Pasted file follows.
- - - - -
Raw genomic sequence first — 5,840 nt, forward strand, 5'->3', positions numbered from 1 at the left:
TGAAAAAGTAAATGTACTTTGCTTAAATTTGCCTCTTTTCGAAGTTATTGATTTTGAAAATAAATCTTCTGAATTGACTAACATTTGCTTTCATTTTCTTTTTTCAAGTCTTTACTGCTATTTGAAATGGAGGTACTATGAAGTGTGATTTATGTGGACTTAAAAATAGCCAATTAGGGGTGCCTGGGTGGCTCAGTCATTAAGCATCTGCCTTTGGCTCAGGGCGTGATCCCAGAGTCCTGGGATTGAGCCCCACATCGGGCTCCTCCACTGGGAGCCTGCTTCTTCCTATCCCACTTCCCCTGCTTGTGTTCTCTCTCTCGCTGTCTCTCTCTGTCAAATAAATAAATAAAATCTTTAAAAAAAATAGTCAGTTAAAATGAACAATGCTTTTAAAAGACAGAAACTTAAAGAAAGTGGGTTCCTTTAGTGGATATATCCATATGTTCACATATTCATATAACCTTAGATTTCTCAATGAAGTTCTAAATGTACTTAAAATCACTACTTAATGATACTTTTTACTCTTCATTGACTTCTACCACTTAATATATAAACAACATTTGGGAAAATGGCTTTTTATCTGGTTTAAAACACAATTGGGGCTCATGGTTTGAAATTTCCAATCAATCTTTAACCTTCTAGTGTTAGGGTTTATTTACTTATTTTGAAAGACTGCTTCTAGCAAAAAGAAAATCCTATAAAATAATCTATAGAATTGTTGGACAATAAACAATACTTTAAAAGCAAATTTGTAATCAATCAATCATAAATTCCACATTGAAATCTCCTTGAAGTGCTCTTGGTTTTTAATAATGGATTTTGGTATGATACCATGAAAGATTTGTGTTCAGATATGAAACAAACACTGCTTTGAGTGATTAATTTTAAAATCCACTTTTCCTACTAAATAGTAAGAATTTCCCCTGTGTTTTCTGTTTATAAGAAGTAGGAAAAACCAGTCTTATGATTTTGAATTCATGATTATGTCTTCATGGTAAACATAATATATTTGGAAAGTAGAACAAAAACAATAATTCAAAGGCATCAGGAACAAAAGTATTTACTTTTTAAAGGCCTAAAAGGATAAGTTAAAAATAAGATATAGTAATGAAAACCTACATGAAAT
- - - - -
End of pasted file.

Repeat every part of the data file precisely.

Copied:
Raw genomic sequence first — 5,840 nt, forward strand, 5'->3', positions numbered from 1 at the left:
TGAAAAAGTAAATGTACTTTGCTTAAATTTGCCTCTTTTCGAAGTTATTGATTTTGAAAATAAATCTTCTGAATTGACTAACATTTGCTTTCATTTTCTTTTTTCAAGTCTTTACTGCTATTTGAAATGGAGGTACTATGAAGTGTGATTTATGTGGACTTAAAAATAGCCAATTAGGGGTGCCTGGGTGGCTCAGTCATTAAGCATCTGCCTTTGGCTCAGGGCGTGATCCCAGAGTCCTGGGATTGAGCCCCACATCGGGCTCCTCCACTGGGAGCCTGCTTCTTCCTATCCCACTTCCCCTGCTTGTGTTCTCTCTCTCGCTGTCTCTCTCTGTCAAATAAATAAATAAAATCTTTAAAAAAAATAGTCAGTTAAAATGAACAATGCTTTTAAAAGACAGAAACTTAAAGAAAGTGGGTTCCTTTAGTGGATATATCCATATGTTCACATATTCATATAACCTTAGATTTCTCAATGAAGTTCTAAATGTACTTAAAATCACTACTTAATGATACTTTTTACTCTTCATTGACTTCTACCACTTAATATATAAACAACATTTGGGAAAATGGCTTTTTATCTGGTTTAAAACACAATTGGGGCTCATGGTTTGAAATTTCCAATCAATCTTTAACCTTCTAGTGTTAGGGTTTATTTACTTATTTTGAAAGACTGCTTCTAGCAAAAAGAAAATCCTATAAAATAATCTATAGAATTGTTGGACAATAAACAATACTTTAAAAGCAAATTTGTAATCAATCAATCATAAATTCCACATTGAAATCTCCTTGAAGTGCTCTTGGTTTTTAATAATGGATTTTGGTATGATACCATGAAAGATTTGTGTTCAGATATGAAACAAACACTGCTTTGAGTGATTAATTTTAAAATCCACTTTTCCTACTAAATAGTAAGAATTTCCCCTGTGTTTTCTGTTTATAAGAAGTAGGAAAAACCAGTCTTATGATTTTGAATTCATGATTATGTCTTCATGGTAAACATAATATATTTGGAAAGTAGAACAAAAACAATAATTCAAAGGCATCAGGAACAAAAGTATTTACTTTTTAAAGGCCTAAAAGGATAAGTTAAAAATAAGATATAGTAATGAAAACCTACATGAAAT